The trial in Cuba against USAID subcontractor Alan Gross, which will begin on March 4, presents an opportunity for the Cuban government to both demonstrate the legitimate basis for nationalist defense against U.S. interventionist policy and its good will towards the millions of potential American travelers to Cuba.
By the end of the trial, it should be clear that U.S. travelers to Cuba have nothing to fear if they keep a healthy distance from regime change programs and that Washington and Havana would both gain from dismantling hostile attitudes.
The trial serves three Cuban government purposes:
The Cuban government has announced a new phase of the Alan Gross saga. According to the official note in Cuban newspaper Granma, prosecutors will seek a 20 year sentence against Gross under the Cuban sovereignty defense law. This law was passed by the Cuban National Assembly in 1999 as a nationalist antidote against the American interventionist regime change programs promoted under the 1996 Helms-Burton Act.
The fact that Mr. Gross will finally have his day in Court is positive. It brings his situation closer to international standards regarding the human right to legal counsel and a fair and impartial trial. The Cuban government will have the chance to present Gross’ alleged violations of Cuban laws and expose the ways in which the USAID Cuba program differs from the legal and good practices of international development assistance. These factors might create conditions for a political solution of his case negotiated by Havana and Washington.
A USAID sub-contractor, an American interested in social development, Alan Gross spent more than a year behind bars in Havana without formal charges. His family has paid a major emotional and financial toll for his absence. His daughter, Shira, has been diagnosed with breast cancer and is undergoing chemotherapy without having her father by her side. His wife Judith, his family, and his congregation all bemoan his absence.
Gross’s imprisonment is the direct result of the design flaws in USAID’s Cuba programs that the Obama Administration inherited from its predecessor. The agency is conducting programs on the island that place Cubans at risk of severe prison sentences without informing them of the risk they take.
Earlier this week, we noted that Cuban prosecutors plan to finally try an American citizen (and USAID subcontractor) held in Cuba during what appears to have been an exhaustive 14 month investigation for crimes against "the independence or territorial integrity of the State." They plan to seek a 20 year prison sentence.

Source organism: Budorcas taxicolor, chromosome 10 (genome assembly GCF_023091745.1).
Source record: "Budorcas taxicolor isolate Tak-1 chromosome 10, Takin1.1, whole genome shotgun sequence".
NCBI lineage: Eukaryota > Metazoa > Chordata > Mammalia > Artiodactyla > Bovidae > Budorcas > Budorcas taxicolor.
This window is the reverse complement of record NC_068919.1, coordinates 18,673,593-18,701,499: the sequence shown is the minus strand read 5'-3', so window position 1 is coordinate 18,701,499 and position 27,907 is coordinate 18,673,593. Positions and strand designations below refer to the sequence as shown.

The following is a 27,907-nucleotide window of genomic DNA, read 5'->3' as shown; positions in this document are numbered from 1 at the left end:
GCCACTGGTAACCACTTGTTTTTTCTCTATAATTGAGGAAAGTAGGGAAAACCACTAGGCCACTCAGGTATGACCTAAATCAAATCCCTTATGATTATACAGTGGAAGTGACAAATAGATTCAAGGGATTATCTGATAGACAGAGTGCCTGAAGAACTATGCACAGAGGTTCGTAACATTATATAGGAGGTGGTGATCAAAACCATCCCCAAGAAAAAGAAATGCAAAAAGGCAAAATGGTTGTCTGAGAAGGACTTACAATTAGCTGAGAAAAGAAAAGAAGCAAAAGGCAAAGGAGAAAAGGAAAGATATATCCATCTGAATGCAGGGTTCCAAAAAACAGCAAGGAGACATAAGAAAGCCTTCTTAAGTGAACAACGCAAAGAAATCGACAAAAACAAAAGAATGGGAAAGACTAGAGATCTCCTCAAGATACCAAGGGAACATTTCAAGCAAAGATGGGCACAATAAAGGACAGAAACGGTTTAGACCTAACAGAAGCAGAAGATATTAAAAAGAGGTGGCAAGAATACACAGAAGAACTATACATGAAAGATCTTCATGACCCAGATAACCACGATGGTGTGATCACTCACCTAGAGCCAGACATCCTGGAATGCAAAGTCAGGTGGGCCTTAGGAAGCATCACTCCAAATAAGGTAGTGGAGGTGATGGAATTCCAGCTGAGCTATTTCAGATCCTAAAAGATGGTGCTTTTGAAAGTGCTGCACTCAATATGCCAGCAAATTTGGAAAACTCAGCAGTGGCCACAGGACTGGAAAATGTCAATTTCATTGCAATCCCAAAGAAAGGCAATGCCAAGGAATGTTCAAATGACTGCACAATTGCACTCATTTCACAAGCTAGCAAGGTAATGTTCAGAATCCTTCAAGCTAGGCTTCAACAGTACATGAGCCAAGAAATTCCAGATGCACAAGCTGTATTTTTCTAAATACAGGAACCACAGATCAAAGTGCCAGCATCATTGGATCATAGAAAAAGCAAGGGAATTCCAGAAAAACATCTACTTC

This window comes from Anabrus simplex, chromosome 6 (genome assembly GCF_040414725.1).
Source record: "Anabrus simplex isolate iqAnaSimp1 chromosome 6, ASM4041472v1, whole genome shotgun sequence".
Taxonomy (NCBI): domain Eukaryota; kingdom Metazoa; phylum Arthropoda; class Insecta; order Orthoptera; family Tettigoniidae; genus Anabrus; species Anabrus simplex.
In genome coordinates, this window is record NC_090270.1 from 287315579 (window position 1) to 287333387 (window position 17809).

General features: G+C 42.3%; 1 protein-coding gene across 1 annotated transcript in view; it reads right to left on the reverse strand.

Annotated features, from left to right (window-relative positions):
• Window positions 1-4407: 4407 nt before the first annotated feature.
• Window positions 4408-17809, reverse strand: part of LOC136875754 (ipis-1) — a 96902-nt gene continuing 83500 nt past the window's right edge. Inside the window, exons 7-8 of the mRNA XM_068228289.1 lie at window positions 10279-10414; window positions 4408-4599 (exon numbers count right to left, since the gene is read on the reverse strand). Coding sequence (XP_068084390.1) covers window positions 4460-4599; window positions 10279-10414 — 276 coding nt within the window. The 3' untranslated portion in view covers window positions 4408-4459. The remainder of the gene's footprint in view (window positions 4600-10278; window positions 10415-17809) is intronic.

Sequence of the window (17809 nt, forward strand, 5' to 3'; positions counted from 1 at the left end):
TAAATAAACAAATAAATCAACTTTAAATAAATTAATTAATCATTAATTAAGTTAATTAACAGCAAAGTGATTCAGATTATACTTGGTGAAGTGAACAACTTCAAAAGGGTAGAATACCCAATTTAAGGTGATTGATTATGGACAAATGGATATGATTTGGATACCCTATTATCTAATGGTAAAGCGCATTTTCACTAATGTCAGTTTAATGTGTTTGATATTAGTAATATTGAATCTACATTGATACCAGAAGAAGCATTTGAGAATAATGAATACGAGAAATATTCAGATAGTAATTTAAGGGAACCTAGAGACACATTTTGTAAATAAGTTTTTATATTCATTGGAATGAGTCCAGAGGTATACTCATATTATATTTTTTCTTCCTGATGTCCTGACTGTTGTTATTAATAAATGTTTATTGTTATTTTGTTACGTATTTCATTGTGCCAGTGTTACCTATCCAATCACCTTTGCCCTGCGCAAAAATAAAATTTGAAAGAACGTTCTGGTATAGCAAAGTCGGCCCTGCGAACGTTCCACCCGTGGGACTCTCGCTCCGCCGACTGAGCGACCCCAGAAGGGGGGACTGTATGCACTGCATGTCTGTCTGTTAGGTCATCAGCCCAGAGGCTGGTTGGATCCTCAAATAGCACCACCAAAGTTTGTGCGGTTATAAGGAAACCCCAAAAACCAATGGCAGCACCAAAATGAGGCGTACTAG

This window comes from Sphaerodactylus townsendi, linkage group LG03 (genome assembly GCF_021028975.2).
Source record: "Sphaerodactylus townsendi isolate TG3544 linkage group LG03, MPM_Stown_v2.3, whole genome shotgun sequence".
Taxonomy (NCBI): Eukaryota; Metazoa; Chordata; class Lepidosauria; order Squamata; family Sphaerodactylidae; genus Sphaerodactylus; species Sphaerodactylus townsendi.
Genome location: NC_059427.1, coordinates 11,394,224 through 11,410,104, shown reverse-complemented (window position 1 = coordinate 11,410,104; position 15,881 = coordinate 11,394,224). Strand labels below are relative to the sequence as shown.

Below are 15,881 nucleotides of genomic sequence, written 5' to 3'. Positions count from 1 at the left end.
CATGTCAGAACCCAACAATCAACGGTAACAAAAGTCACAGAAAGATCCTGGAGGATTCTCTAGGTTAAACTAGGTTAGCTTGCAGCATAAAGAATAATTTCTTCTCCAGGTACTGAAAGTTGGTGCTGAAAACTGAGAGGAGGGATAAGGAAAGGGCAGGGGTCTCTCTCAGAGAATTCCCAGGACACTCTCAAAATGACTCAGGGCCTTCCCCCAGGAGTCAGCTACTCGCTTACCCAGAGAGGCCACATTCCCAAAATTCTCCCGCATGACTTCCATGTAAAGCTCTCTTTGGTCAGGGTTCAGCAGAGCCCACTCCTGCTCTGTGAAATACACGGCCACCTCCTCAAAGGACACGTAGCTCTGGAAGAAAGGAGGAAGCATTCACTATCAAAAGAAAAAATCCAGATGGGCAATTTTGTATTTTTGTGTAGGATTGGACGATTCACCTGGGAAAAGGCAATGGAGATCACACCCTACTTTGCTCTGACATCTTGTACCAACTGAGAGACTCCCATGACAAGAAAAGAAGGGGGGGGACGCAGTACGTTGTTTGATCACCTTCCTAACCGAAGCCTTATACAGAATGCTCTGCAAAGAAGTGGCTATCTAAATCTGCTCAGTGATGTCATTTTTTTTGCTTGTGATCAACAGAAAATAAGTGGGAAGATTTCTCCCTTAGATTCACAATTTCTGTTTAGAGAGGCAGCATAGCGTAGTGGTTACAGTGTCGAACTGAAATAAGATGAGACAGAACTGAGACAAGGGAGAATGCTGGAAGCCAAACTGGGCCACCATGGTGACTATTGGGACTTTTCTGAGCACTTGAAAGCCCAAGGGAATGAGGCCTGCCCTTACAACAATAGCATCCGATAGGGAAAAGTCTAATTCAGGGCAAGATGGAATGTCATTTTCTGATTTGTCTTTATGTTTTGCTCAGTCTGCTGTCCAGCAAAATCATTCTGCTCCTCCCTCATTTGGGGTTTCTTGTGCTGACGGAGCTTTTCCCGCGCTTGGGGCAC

Right on the heels of that announcement, someone slipped Cuba's most celebrated independent blogger Yoani Sanchez - "Viva el Cubaleaks!" writes Sanchez - a copy of a Cuban Ministry of the Interior briefing describing how the United States's war against Cuba has moved into cyberspace. In this video, the MINIT briefer describes how, since at least 2008 (and, notably, even today under the Obama administration) the United States has actively sought to place satellite communications networks in Cuba free from Cuban government control and recruit Cubans to maintain them. And, right on the heels of that leaked video being posted by Yoani on her blog, Yoani now reports that the Cuban government has ceased blocking access to her blog from the island.
That's a lot of drama and intrigue for one week, but chances are this is only the beginning. As Phil Peters notes in his excellent analysis of the MINIT video, this video looks less like a leak and more like the Cuban government's opening statement in the upcoming trial of Alan Gross. (All the more ironic that the video was leaked to Yoani Sanchez, one of the subjects treated in the video and a blogger the Cuban government considers to be "manufactured" by the U.S. and allies in Europe.) For those who want to skip the video, and even the transcription at Cafe Fuerte, or the translation available at Translating Cuba, and just get a synopsis of the main messages in the video, then I recommend you hop over to The Cuban Triangle here and here. Here's a taste of that analysis:
If you read the transcript, what Cuban government messages can you derive? I think they are these:
- To Latin American governments and publics, and beyond: “Obama is no different than Bush; same economic sanctions against Cuba, same attempts to bring down our Revolution.”
- To friendly governments: “You might want to check what USAID is up to in your country.”
- To international public opinion: “We have young people who are smart, tech-savvy, and as committed as any historico to defending Cuba.”
To USAID and its contractors and President Obama: “We’ve got your number."
The fourth round of U.S.-Cuban migration talks wrapped up in Havana this week, with just two newsworthy tidbits. The Cuban government allowed Principal Deputy Assistant Secretary of State for Western Hemisphere Affairs Roberta Jacobson to visit with the American USAID subcontractor, Alan Gross, who has been detained in Cuba for more than one year now without charges, and, Jacobson and the American delegation visited with Cuban dissidents, in spite of the Cuban government's request that they not do so. The latter evoked an angry response from Cuba's foreign ministry, which described the U.S. delegation's visit as a "flagrant violation of the international norms and principles" under which the two countries should operate (my translation below):